Ohio Wesleyan’s highly specialized and advanced Honors Courses are open only to honors scholars. Throughout your four years at OWU, you’ll be able to take Honors Courses in the natural sciences, social sciences, humanities, and fine arts. Honors Courses bring together a professor or professors and a small class of honors scholars to explore a topic of special interest.
Many Honors Courses are one-time offerings designed by a faculty member specifically for the Honors Program. Therefore, descriptions are not included in the course catalog.
Sometimes, Honors Courses are a special section of an existing course, modified to meet the rigors of honors-level study. You may read more, move through the course material more rapidly, or be expected to participate more than others who take the course.
Your Honors Courses will count towards general graduation requirements. Depending on the nature and subject matter of the course, your advanced study may meet distribution, writing competency, or major/minor requirements as well.
FALL SEMESTER 2018
|BOMI 103||Biology of Cultivated Plants
||Murray||1:10-4 p.m. (TR)|
Principles of plant biology in an applied context, including life cycles of plants, plant structure and function, mechanisms for sensing the environment, and propagation methods. Origin and development of crop plants. A laboratory course that emphasizes hands-on experience assessing and growing plants. Lecture and laboratory. No prerequisite. F. Freshmen and sophomores or permission.
|BOMI 357||Molecular Biology of Viruses
||Ambegaokar||9-9:50 a.m. (MWF), 1:10-2:30 p.m. (TR)|
Molecular biology of bacterial, plant, and animal viruses, including replication strategies, virus induced cytopathology and disease, viruses and cancer, and immune defenses. Laboratory includes in vitro cell culture work with continuous lines of human epithelial and/or monkey kidney cells, and methods for quantifying viruses and viral infectivity. Students who take this course as an honors course will be required to answer additional review questions from the textbook and produce either 1) a 15 page research paper which would satisfy the “Writing Requirement”, or 2) a 10-12 minute podcast/video podcast. Lecture and laboratory. Prerequisites: BIOL 271, CHEM 110, and CHEM 111, or permission of instructor.
||Freedom and Constraint
||Sokolsky||1:10-2:30 p.m. (TR)|
This Honors course is an inter-disciplinary study of the way freedom and constraint are defined and represented in various types of literature, film, and art from different cultures with particular emphasis on Asia, Arab, European, and American cultures. The many connotations of freedom and the ways in which people feel constrained as well as resist such constraint will be drawn out through an examination of historical, cultural, political, religious, and gendered contexts. We will be discussing slavery, colonialism, genocide, female sexual oppression, and how people have fought against such atrocities. We will read both fiction and non-fiction. Works may include Chinhua Achebe’s When Things Fall Apart, John Okada’s No-No Boy, Harriet Beecher Stowe’s Uncle Tom’s Cabin, Ayaan Hirsi Ali’s Infidel, and Ishmael Beah’s A Long Way Gone: Memoirs of a Boy Soldier. (Group III, Writing Option)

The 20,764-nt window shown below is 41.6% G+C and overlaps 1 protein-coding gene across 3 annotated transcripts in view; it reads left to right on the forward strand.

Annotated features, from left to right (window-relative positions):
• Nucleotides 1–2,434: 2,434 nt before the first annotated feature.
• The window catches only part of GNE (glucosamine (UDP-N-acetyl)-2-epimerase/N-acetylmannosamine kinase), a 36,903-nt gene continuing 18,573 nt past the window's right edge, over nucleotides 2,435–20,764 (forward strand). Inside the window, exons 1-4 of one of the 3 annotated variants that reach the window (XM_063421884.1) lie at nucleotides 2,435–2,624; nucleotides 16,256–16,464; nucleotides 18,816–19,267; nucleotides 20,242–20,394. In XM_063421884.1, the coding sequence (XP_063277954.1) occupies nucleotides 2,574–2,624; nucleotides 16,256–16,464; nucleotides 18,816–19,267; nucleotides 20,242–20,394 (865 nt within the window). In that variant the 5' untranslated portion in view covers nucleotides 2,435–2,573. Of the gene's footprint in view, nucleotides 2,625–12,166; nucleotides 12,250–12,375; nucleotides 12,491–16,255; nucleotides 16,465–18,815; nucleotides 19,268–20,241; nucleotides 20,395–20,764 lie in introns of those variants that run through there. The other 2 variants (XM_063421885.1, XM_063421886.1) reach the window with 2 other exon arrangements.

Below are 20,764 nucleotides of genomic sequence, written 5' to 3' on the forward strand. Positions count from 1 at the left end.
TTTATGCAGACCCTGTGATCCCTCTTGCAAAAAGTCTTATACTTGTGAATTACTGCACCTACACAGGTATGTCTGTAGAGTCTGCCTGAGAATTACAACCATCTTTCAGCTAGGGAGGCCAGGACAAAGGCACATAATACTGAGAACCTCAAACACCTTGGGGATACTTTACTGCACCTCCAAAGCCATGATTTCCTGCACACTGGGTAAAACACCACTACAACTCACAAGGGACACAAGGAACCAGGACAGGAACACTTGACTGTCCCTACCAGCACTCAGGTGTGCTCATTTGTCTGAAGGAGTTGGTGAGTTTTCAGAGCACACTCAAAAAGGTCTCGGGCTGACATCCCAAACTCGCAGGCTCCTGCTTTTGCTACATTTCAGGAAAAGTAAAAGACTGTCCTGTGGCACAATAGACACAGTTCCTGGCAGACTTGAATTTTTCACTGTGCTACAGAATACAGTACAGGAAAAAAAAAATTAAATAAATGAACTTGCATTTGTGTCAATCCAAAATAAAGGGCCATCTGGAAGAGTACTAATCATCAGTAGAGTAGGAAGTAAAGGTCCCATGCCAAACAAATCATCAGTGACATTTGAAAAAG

|CMLT 350||Reason and Romanticism
||Merkel||10-11:50 a.m. (TR)|
Reason and Romanticism covers the “long 18th-century.” Students explore the spirit of the Enlightenment and its relation to the subsequent Romantic rebellion—roughly, 1750–1850. However, course readings will include seminal writings of John Locke (1632–1704), Francis Bacon (1561–1626), Isaac Newton (1642– 1727), and other thinkers who shaped Enlightenment questions about nature and reason, reason and God, politics, and art. The first half of the course features writings of German, French, Irish, Scottish, English, Russian, and American Enlightenment thinkers. Literary works include Tristram Shandy, Candide, Rameau’s Nephew and Nathan the Wise, and plays of Catherine the Great. The second half of the course features writings of French, German, and Russian participants in the Romantic cultural age. The Sorrows of Young Werther, Queen of Spades, and A Hero of Our Time are among works read. We enlist the 20th- and 21st-century theoretical and philosophical approaches of Ernst Cassirer, Isaiah Berlin, and Bill Brown (Thing Theory) to understand the legacy and lasting influence of “the long 18th-century.” (Group III, Writing Option)
|ENG 105 (Sec 6)
||Freshmen Writing Seminar
||DeMarco||8:30-9:50 a.m. (TR)|
In this Honors section of Freshman Writing, students will learn a range of techniques to create more strategically structured paragraphs and more forceful, stylish sentences. Students will read the essays of other writers regularly, and will read and comment on other students’ work. Through both experiences, students will develop their awareness of different writing strategies and writerly voices. The course will also provide an introduction to the specialized resources of a university library, increasing students’ confidence in their ability to find the best scholarly sources for future research papers.
||Introduction to Literary Study
||Allison||11-11:50 a.m. (MWF)|